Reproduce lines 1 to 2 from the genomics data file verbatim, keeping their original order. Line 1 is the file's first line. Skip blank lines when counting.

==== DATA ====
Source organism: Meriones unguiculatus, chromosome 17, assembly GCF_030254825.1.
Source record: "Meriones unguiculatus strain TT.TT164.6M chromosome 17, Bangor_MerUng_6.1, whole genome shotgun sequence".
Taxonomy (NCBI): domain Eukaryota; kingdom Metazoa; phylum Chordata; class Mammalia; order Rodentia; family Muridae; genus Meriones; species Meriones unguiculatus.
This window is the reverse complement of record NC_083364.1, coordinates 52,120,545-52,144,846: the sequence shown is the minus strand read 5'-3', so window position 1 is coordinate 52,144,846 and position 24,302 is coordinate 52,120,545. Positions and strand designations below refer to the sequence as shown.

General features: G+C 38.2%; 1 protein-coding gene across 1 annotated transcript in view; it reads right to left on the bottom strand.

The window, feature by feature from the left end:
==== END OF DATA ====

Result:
Source organism: Meriones unguiculatus, chromosome 17, assembly GCF_030254825.1.
Source record: "Meriones unguiculatus strain TT.TT164.6M chromosome 17, Bangor_MerUng_6.1, whole genome shotgun sequence".